What the Ford happened? Now we have Premier Doug Ford. What was unimaginable six months ago is now reality. Now what?
For myself, the antidote to the provincial election was to immerse myself in community and the arts. Neighbours Day, the Summer Lights Festival, CAFKA and the Grand Porch Party all provided hope after Ontario supported a campaign that appealed to people’s self interest.
I fear that the worst possible outcome of the election is the further polarization of politics and society where those on the right dismiss anything to the left and those on the left are only satisfied with positions that align with their worldview. Then our positions harden as we lob arguments and insults back and forth. So let’s resist retreating into echo chambers.
At the same time, we absolutely need to stand up to ignorant bullies who threaten vulnerable people. But let’s not allow Doug Ford to set the agenda for what is important to us. Rather than digging in and spending all our time and energy in resistance, let’s concentrate on building the community we want to live in.
Our differences, including our differences in experiences, tend to be what divides us.And we resist change that challenges our own experiences or we have trouble understanding why something needs to be a priority.
So if we shovel our sidewalks and get around by car, we think everyone should shovel their own sidewalk and we want to city to stop dumping snow at the end of our driveway. We have trouble valuing the experience of others who see how many unshoveled sidewalks they encounter that make it difficult for them to push a stroller while walking their kids to school or who need a flat surface so their wheelchair can make it to the bus stop.
If you can easily hop in a car to make a grocery run or grab a coffee, it is hard to appreciate how challenging it is for Traynor-Vanier residents to lose the walkability of their neighbourhood where many people rely on walking, riding bikes and public transit. Perhaps that is why two years after the problem was identified, there is a sign on the fence around the LRT track prohibiting crossing instead of a replacement for the foot worn pathways that provided easy access to Fairway road before. There is not even a firm plan in place which means a solution is at least a year away.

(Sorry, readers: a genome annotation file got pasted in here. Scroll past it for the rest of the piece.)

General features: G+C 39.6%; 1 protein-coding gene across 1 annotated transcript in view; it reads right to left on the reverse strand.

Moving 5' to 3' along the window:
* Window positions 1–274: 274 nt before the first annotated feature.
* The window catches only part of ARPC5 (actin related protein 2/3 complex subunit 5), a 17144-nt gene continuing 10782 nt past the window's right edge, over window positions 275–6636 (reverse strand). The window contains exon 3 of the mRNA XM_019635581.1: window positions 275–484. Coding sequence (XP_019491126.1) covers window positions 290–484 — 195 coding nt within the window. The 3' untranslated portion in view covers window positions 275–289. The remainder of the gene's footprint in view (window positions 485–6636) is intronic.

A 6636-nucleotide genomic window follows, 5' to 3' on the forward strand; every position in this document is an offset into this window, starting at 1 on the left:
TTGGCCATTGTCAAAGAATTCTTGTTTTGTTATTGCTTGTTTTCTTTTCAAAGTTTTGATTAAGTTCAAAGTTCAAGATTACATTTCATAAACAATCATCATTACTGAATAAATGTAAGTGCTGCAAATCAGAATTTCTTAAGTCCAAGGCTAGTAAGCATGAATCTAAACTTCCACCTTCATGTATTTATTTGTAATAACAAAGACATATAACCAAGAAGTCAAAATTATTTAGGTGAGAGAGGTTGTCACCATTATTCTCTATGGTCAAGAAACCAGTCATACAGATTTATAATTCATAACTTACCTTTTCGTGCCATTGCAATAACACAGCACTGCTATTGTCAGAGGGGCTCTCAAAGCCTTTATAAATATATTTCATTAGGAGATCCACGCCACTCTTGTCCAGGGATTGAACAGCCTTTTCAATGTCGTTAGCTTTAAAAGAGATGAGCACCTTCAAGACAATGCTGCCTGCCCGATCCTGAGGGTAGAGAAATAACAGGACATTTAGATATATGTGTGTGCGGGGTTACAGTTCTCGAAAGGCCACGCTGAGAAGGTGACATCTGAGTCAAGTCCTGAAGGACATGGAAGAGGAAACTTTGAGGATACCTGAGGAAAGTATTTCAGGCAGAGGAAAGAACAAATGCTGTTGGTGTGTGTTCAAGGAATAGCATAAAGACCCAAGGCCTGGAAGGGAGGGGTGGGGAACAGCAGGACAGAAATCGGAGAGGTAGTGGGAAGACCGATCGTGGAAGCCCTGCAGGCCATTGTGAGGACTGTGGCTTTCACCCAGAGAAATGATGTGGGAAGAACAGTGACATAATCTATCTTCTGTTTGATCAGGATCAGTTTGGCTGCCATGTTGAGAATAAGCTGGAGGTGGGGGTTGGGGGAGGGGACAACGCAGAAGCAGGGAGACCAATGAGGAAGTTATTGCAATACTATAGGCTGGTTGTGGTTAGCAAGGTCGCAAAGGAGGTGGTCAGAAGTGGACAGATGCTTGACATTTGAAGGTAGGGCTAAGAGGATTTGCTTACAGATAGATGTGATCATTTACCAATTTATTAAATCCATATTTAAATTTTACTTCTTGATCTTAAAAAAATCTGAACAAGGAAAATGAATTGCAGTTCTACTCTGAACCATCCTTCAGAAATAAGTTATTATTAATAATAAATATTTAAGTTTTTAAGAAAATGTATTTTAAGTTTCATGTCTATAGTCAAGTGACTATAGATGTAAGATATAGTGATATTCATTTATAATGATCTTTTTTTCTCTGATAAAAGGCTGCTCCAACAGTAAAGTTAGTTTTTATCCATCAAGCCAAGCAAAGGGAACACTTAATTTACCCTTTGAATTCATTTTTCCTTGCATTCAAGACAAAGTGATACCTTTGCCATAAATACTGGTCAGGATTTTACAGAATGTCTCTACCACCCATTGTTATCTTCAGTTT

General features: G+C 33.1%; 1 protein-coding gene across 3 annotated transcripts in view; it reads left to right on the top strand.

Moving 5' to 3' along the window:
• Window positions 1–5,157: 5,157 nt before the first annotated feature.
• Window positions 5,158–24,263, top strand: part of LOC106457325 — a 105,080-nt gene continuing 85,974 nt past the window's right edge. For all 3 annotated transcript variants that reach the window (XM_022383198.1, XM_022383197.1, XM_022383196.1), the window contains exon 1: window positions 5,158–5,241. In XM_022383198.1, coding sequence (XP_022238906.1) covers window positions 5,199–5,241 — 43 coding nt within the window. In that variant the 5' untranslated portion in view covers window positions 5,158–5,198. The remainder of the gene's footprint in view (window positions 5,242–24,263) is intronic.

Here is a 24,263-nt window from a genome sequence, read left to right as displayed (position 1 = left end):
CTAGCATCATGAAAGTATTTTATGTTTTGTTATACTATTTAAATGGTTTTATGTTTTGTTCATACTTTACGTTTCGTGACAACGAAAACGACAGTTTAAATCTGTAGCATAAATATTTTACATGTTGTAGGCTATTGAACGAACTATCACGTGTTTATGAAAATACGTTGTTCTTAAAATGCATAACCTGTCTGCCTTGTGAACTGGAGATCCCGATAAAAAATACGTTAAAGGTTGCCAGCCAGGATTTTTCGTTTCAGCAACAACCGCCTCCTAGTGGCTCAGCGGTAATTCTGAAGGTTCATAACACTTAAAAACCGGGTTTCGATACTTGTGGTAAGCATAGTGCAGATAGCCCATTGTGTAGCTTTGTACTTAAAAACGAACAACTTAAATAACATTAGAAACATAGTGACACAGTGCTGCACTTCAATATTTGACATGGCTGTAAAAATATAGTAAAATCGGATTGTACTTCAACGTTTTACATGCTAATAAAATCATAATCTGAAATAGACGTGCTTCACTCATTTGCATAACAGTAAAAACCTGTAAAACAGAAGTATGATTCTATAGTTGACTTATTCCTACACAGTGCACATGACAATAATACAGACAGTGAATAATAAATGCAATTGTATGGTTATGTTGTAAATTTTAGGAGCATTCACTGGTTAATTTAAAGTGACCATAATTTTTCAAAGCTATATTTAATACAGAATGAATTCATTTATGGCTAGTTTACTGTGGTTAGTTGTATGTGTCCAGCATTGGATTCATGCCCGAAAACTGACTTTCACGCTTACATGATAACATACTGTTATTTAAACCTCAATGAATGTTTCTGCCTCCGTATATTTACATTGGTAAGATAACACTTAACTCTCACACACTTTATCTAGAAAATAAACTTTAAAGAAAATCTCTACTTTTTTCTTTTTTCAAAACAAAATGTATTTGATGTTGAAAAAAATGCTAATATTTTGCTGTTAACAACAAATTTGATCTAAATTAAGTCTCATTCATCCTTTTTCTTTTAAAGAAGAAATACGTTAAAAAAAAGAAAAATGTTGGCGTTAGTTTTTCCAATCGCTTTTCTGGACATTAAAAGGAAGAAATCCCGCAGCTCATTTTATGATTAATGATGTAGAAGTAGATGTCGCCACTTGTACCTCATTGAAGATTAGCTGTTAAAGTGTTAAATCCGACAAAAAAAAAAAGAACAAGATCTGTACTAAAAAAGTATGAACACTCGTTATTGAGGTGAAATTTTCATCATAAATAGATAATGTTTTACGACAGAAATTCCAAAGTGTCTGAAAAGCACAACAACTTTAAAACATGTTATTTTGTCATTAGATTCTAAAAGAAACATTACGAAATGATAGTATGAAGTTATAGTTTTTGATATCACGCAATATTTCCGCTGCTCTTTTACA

So we need to get to know each other better as people and understand that we have different experiences, needs and perspectives. We can start doing that by immersing ourselves in community.
Have not been to downtown Kitchener in years? Be sure to join the the tens of thousands enjoying the blues festival.
Haven’t been on a bike in years? Take a ride on the Iron Horse or Spur Line trails. See how busy they are and how hard it is to cross streets. Or ride a bike to run an errand and see if you feel safe enough have a child ride with you next time.
In short, put yourself into situations where you get to meet different people and get to know them as people and not caricatures. And build community by volunteering at events that bring people together or by organizing a street party. Get inspired by tactical urbanism and the interventions common to the 100 in 1 Day movement that try to initiate positive changes.
By doing so, we can build the bridges we need to be stronger and reduce the ability of Doug Ford and friends to divide us.